With all of the recent news about Michael Jackson’s children and Jon and Kate’s eight children, I’ve been wondering what factors a court looks at to determine who should be taking care of the children. What do I need to do to make sure I don’t lose custody of my children?
Every state has its own set of divorce laws dealing with the care of children. Missouri is no different. In Missouri, as in many other states, these laws refer to the legal and physical custody of children. Custody, unfortunately, is a word that denotes ownership and control of a child and, instead, parents should be focused on how they are going to take care of their children. Missouri courts must determine what child care arrangement is in the children’s best interests. Judges must examine numerous factors including:
- the parents’ wishes
- the needs of the children to have a relationship with both parents
- the willingness of the parents to fulfill their parental roles
- the children’s relationships with siblings, friends, and family
- which parent is likelier to allow the other parent to have meaningful time with the children
- how well the children are adjusted to their current environment
- the mental and physical health of the parents and children
- either parent’s plans to relocate to a different community
- the children’s wishes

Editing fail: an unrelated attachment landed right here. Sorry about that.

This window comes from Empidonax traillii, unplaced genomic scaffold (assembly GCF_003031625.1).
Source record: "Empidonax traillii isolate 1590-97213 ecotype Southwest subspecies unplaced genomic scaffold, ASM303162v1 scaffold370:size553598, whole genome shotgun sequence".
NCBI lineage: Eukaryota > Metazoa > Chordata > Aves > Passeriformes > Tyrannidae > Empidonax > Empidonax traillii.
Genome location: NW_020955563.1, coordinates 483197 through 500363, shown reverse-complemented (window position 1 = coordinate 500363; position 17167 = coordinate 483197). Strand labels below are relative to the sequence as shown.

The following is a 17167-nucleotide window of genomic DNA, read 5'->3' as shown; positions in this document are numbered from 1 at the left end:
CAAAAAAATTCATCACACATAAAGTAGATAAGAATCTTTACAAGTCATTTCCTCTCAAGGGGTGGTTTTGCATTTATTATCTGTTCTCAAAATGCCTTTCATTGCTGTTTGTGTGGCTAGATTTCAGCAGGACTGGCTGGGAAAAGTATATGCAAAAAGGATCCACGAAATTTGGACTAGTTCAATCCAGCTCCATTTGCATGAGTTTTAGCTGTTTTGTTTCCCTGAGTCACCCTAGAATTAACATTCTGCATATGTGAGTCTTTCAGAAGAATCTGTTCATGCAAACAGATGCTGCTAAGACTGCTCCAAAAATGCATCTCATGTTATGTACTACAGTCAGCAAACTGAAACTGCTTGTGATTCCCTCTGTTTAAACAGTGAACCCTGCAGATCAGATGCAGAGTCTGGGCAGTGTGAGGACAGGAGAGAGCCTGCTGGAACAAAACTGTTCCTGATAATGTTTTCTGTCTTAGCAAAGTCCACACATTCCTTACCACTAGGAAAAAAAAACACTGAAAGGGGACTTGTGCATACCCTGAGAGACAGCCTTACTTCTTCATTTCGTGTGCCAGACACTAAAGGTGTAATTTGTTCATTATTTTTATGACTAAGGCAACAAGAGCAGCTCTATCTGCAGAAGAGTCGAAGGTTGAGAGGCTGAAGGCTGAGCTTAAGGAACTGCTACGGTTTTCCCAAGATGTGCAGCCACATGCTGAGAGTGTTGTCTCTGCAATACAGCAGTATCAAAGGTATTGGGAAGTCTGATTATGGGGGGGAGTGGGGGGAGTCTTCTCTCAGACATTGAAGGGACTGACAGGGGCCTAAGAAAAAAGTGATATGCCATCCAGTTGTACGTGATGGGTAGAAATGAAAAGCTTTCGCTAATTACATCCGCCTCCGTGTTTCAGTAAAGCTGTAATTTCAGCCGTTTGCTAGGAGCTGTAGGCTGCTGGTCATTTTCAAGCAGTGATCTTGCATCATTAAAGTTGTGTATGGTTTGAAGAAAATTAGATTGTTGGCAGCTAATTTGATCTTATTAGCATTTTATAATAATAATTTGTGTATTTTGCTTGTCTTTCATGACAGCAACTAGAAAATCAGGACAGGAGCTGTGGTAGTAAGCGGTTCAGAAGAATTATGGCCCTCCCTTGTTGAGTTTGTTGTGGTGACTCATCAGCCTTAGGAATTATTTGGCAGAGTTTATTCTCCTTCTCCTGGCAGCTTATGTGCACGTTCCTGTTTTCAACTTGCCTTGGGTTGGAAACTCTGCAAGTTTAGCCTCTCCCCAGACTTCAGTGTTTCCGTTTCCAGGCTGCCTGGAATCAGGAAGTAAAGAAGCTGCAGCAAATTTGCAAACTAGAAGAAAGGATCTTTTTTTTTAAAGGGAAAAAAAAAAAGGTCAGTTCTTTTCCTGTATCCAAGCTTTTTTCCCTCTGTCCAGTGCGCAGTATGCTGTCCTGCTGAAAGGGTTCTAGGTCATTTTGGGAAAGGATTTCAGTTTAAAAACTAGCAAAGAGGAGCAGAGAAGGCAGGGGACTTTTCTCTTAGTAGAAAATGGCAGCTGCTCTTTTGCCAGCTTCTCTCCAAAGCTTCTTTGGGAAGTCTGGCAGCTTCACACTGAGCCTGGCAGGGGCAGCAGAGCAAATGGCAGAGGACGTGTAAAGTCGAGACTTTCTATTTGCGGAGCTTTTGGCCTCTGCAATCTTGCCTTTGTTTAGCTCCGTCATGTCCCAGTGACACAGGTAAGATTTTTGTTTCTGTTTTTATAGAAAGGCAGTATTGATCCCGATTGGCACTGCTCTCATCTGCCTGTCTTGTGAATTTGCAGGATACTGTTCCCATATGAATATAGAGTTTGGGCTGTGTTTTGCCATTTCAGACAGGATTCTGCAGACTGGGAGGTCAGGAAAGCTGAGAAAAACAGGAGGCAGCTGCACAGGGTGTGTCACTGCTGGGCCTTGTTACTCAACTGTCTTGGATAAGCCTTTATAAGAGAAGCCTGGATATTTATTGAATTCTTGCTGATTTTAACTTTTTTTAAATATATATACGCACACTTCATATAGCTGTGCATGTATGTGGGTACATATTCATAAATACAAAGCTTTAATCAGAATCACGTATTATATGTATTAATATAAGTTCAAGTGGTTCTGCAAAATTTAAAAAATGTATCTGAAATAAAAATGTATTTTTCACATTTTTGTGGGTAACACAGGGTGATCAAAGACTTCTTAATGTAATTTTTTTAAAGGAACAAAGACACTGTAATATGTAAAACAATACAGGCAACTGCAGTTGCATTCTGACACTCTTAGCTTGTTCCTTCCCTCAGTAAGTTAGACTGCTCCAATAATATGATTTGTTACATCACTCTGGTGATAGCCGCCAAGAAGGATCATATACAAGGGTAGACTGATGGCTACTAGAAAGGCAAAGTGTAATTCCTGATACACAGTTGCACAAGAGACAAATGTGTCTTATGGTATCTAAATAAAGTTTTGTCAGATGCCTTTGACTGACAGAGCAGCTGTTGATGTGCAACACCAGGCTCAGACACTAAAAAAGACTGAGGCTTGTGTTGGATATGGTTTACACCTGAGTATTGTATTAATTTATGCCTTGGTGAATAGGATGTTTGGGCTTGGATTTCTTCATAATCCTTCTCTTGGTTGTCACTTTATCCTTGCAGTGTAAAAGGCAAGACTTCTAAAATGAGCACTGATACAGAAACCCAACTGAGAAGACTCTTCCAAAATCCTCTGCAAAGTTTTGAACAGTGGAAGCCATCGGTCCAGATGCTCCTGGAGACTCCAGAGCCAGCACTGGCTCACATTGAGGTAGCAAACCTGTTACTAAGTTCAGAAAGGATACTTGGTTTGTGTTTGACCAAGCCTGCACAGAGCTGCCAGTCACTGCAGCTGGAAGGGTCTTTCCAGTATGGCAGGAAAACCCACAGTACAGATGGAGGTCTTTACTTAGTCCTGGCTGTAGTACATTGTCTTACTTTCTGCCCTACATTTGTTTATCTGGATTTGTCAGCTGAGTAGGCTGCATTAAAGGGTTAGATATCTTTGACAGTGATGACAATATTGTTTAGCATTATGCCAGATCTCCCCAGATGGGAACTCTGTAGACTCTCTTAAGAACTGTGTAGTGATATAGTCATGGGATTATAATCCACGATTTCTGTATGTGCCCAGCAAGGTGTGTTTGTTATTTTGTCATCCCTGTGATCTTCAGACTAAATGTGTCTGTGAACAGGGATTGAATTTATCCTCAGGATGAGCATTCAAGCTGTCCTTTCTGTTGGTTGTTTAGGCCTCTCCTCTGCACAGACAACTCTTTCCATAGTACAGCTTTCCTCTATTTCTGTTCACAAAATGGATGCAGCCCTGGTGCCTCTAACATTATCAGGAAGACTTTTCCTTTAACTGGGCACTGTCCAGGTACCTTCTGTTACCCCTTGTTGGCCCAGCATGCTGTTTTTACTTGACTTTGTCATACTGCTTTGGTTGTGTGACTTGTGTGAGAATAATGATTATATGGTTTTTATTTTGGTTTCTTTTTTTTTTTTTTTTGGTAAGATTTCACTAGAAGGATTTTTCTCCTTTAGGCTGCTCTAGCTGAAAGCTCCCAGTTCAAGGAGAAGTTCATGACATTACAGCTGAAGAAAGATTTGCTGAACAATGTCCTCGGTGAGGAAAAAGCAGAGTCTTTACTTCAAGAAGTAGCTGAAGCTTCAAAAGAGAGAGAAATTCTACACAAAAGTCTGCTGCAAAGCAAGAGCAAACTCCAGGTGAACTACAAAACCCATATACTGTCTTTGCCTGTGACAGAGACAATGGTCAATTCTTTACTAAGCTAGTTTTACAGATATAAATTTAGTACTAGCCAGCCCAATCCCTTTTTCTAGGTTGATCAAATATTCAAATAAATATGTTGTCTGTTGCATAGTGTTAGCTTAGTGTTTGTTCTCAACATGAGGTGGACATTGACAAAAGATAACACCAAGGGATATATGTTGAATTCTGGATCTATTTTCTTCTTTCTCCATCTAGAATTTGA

Judges are not required to weigh all of these factors equally. For example, the desire to spend more time with Mom as expressed by a five year old child to will not carry the same weight as would those wishes stated by a 15 year old. Judges must also consider the practical aspects of the parents’ situation. If, for example, Dad travels four days a week or Mom is on call for work every weekend, the court will try to figure those issues into a workable plan for the children.
Smart parents will recognize that, once the divorce proceedings are over, they will be engaged in a long-term parenting partnership with their ex-spouse. They would be wise to recognize that they are not helping their children when they express their anger towards the other parent in front of the children. The best thing they can do for their children is to work on a long-term parenting plan that recognizes the value of both parents and that involves both parents as much as possible. After all, children are only as happy as their least happy parent. Try to negotiate a mutually agreeable parenting plan rather than having a judge impose one on you.